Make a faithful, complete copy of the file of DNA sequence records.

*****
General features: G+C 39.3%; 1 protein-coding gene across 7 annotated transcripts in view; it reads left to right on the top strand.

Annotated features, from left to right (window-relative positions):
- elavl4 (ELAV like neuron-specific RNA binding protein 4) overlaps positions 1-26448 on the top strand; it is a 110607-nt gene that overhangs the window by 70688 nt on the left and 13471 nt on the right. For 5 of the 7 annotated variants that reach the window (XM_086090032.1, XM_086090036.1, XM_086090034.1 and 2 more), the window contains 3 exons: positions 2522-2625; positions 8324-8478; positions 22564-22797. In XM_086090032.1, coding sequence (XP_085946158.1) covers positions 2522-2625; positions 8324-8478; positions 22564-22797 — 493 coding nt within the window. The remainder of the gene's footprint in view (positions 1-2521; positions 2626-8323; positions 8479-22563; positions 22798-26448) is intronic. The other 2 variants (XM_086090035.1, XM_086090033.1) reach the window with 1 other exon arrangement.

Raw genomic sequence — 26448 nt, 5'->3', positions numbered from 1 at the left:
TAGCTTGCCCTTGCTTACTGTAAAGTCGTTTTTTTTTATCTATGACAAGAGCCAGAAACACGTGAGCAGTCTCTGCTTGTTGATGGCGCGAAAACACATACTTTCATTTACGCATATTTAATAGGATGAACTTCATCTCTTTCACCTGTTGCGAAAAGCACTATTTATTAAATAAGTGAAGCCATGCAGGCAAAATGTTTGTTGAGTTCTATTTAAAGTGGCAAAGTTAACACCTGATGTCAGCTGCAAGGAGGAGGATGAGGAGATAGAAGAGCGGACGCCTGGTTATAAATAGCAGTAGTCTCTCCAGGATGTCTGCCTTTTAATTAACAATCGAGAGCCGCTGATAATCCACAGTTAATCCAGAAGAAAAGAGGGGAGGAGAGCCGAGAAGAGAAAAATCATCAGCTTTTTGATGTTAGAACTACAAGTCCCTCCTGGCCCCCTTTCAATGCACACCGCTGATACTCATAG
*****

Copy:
General features: G+C 39.3%; 1 protein-coding gene across 7 annotated transcripts in view; it reads left to right on the top strand.

Annotated features, from left to right (window-relative positions):
- elavl4 (ELAV like neuron-specific RNA binding protein 4) overlaps positions 1-26448 on the top strand; it is a 110607-nt gene that overhangs the window by 70688 nt on the left and 13471 nt on the right. For 5 of the 7 annotated variants that reach the window (XM_086090032.1, XM_086090036.1, XM_086090034.1 and 2 more), the window contains 3 exons: positions 2522-2625; positions 8324-8478; positions 22564-22797. In XM_086090032.1, coding sequence (XP_085946158.1) covers positions 2522-2625; positions 8324-8478; positions 22564-22797 — 493 coding nt within the window. The remainder of the gene's footprint in view (positions 1-2521; positions 2626-8323; positions 8479-22563; positions 22798-26448) is intronic. The other 2 variants (XM_086090035.1, XM_086090033.1) reach the window with 1 other exon arrangement.

Raw genomic sequence — 26448 nt, 5'->3', positions numbered from 1 at the left:
TAGCTTGCCCTTGCTTACTGTAAAGTCGTTTTTTTTTATCTATGACAAGAGCCAGAAACACGTGAGCAGTCTCTGCTTGTTGATGGCGCGAAAACACATACTTTCATTTACGCATATTTAATAGGATGAACTTCATCTCTTTCACCTGTTGCGAAAAGCACTATTTATTAAATAAGTGAAGCCATGCAGGCAAAATGTTTGTTGAGTTCTATTTAAAGTGGCAAAGTTAACACCTGATGTCAGCTGCAAGGAGGAGGATGAGGAGATAGAAGAGCGGACGCCTGGTTATAAATAGCAGTAGTCTCTCCAGGATGTCTGCCTTTTAATTAACAATCGAGAGCCGCTGATAATCCACAGTTAATCCAGAAGAAAAGAGGGGAGGAGAGCCGAGAAGAGAAAAATCATCAGCTTTTTGATGTTAGAACTACAAGTCCCTCCTGGCCCCCTTTCAATGCACACCGCTGATACTCATAG